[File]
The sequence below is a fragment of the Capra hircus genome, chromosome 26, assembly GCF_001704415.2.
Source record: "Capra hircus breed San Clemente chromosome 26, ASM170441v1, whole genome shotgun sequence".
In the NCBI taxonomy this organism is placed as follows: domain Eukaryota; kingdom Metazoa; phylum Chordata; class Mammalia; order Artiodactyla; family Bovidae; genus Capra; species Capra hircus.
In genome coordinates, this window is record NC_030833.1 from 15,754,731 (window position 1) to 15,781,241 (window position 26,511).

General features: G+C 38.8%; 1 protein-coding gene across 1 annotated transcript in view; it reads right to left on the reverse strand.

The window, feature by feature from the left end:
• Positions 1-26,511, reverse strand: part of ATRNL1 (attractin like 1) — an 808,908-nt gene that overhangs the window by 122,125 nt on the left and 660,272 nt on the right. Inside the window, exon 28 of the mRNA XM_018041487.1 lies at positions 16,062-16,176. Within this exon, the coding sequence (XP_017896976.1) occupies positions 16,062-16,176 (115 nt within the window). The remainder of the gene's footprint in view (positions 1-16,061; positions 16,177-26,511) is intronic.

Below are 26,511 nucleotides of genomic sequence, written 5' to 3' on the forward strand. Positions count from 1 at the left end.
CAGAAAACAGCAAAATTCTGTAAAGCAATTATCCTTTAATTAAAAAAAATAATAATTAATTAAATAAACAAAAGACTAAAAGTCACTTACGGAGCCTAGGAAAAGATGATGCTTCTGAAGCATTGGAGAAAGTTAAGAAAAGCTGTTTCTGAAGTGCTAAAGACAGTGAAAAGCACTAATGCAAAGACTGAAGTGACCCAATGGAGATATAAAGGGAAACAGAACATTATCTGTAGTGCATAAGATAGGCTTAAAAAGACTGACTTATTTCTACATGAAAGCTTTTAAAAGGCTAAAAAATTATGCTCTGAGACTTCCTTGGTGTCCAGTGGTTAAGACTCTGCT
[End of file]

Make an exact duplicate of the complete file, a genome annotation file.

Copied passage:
The sequence below is a fragment of the Capra hircus genome, chromosome 26, assembly GCF_001704415.2.
Source record: "Capra hircus breed San Clemente chromosome 26, ASM170441v1, whole genome shotgun sequence".
In the NCBI taxonomy this organism is placed as follows: domain Eukaryota; kingdom Metazoa; phylum Chordata; class Mammalia; order Artiodactyla; family Bovidae; genus Capra; species Capra hircus.
In genome coordinates, this window is record NC_030833.1 from 15,754,731 (window position 1) to 15,781,241 (window position 26,511).

General features: G+C 38.8%; 1 protein-coding gene across 1 annotated transcript in view; it reads right to left on the reverse strand.

The window, feature by feature from the left end:
• Positions 1-26,511, reverse strand: part of ATRNL1 (attractin like 1) — an 808,908-nt gene that overhangs the window by 122,125 nt on the left and 660,272 nt on the right. Inside the window, exon 28 of the mRNA XM_018041487.1 lies at positions 16,062-16,176. Within this exon, the coding sequence (XP_017896976.1) occupies positions 16,062-16,176 (115 nt within the window). The remainder of the gene's footprint in view (positions 1-16,061; positions 16,177-26,511) is intronic.

Below are 26,511 nucleotides of genomic sequence, written 5' to 3' on the forward strand. Positions count from 1 at the left end.
CAGAAAACAGCAAAATTCTGTAAAGCAATTATCCTTTAATTAAAAAAAATAATAATTAATTAAATAAACAAAAGACTAAAAGTCACTTACGGAGCCTAGGAAAAGATGATGCTTCTGAAGCATTGGAGAAAGTTAAGAAAAGCTGTTTCTGAAGTGCTAAAGACAGTGAAAAGCACTAATGCAAAGACTGAAGTGACCCAATGGAGATATAAAGGGAAACAGAACATTATCTGTAGTGCATAAGATAGGCTTAAAAAGACTGACTTATTTCTACATGAAAGCTTTTAAAAGGCTAAAAAATTATGCTCTGAGACTTCCTTGGTGTCCAGTGGTTAAGACTCTGCT